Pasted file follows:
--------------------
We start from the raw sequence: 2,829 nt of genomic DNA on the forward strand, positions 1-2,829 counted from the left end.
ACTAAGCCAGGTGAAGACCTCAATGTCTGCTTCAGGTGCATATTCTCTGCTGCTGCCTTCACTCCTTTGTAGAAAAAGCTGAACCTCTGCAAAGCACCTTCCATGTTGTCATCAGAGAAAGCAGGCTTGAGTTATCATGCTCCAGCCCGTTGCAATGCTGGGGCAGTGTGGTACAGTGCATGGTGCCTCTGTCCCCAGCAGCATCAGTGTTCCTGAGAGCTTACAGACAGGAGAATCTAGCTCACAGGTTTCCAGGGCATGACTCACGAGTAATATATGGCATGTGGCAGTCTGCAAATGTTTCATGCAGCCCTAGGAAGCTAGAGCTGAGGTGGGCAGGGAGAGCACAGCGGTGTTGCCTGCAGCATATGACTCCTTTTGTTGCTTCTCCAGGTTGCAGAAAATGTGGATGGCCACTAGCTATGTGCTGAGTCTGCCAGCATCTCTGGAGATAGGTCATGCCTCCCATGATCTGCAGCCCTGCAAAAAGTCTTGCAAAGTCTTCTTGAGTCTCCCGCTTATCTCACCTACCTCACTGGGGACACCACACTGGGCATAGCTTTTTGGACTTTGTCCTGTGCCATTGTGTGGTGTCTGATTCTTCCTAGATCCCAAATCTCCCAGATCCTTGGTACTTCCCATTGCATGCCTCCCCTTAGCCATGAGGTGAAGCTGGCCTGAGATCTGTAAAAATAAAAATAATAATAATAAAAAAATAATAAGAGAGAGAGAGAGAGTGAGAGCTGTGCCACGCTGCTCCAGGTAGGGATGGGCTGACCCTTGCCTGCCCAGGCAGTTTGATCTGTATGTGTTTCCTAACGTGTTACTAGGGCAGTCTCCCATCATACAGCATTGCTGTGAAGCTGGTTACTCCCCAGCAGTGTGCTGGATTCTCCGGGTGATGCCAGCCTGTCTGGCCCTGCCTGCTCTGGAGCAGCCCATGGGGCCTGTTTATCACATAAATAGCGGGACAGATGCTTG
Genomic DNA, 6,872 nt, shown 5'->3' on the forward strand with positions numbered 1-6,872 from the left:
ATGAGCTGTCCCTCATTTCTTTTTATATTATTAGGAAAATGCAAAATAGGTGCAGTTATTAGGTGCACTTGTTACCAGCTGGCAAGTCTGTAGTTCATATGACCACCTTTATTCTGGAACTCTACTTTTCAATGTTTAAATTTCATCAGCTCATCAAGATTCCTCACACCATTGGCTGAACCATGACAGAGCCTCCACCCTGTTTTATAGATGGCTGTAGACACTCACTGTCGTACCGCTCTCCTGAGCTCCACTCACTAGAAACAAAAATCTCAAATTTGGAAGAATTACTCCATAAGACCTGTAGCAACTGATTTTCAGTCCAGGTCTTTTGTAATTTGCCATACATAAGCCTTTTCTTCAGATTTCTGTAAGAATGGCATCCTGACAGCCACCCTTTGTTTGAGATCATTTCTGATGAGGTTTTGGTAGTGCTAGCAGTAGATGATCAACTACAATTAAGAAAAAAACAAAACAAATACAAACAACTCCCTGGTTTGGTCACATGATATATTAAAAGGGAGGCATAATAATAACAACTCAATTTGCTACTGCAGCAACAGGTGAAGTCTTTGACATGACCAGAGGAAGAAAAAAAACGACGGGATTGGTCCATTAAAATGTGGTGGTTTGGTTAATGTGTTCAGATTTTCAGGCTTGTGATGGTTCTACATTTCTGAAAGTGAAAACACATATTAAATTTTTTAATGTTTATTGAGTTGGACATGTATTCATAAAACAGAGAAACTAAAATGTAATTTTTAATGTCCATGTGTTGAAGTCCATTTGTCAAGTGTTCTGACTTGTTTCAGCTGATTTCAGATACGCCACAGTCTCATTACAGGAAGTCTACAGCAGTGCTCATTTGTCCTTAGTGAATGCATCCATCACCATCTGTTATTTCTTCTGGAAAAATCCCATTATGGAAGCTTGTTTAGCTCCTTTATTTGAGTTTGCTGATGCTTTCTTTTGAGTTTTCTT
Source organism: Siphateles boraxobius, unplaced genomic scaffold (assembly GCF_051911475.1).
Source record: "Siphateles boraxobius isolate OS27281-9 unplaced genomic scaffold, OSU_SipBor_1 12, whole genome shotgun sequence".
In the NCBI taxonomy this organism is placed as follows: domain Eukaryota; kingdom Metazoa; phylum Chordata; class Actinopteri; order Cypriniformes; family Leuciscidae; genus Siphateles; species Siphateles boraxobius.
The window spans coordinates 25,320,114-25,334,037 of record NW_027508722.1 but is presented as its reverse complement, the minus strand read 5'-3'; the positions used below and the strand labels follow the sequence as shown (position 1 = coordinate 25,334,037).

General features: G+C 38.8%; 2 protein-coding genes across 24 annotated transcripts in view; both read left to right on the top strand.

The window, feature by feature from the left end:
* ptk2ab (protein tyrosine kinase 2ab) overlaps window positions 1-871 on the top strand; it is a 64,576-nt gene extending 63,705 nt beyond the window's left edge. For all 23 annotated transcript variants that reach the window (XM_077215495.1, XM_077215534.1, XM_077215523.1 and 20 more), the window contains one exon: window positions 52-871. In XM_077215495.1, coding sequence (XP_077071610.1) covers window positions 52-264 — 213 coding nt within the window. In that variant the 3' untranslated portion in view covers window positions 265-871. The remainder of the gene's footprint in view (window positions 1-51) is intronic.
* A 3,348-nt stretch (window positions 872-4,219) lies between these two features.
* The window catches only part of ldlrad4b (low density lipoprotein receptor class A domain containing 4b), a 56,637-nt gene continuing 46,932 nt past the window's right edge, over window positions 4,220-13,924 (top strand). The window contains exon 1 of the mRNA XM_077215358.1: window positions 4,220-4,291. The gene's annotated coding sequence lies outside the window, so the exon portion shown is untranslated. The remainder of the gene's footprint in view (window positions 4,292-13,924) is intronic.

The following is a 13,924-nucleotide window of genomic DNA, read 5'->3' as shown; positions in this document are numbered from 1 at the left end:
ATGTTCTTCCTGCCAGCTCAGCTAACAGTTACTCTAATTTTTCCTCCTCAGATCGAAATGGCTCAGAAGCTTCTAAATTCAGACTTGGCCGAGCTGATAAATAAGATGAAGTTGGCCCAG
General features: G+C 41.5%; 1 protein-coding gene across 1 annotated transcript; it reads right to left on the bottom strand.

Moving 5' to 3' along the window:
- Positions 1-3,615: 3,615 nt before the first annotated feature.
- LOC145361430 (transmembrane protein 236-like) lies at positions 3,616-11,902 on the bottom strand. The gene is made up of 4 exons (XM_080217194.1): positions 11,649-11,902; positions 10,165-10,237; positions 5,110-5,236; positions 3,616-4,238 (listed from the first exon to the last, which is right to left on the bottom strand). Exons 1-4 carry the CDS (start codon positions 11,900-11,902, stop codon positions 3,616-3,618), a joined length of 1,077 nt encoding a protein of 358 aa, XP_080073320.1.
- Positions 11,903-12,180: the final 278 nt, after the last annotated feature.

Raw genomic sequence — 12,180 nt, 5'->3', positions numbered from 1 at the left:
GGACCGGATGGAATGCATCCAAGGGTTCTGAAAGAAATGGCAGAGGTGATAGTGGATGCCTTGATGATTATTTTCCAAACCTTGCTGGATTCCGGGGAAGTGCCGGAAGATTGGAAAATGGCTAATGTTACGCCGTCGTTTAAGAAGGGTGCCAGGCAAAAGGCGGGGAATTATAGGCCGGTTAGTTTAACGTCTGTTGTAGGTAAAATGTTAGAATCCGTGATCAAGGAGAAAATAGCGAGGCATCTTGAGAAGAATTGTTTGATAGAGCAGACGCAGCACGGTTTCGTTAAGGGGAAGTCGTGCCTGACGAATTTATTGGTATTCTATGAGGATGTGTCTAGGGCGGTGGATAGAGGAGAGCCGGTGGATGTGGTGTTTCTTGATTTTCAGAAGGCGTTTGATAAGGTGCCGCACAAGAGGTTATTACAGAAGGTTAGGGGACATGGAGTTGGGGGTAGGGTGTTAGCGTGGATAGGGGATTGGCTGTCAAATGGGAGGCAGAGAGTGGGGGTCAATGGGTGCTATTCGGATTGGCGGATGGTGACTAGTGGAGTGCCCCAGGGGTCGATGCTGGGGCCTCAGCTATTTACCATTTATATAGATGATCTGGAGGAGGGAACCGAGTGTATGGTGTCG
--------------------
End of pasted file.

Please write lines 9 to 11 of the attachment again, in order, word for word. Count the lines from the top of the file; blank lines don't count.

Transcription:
General features: G+C 38.8%; 2 protein-coding genes across 24 annotated transcripts in view; both read left to right on the top strand.

The window, feature by feature from the left end:
* ptk2ab (protein tyrosine kinase 2ab) overlaps window positions 1-871 on the top strand; it is a 64,576-nt gene extending 63,705 nt beyond the window's left edge. For all 23 annotated transcript variants that reach the window (XM_077215495.1, XM_077215534.1, XM_077215523.1 and 20 more), the window contains one exon: window positions 52-871. In XM_077215495.1, coding sequence (XP_077071610.1) covers window positions 52-264 — 213 coding nt within the window. In that variant the 3' untranslated portion in view covers window positions 265-871. The remainder of the gene's footprint in view (window positions 1-51) is intronic.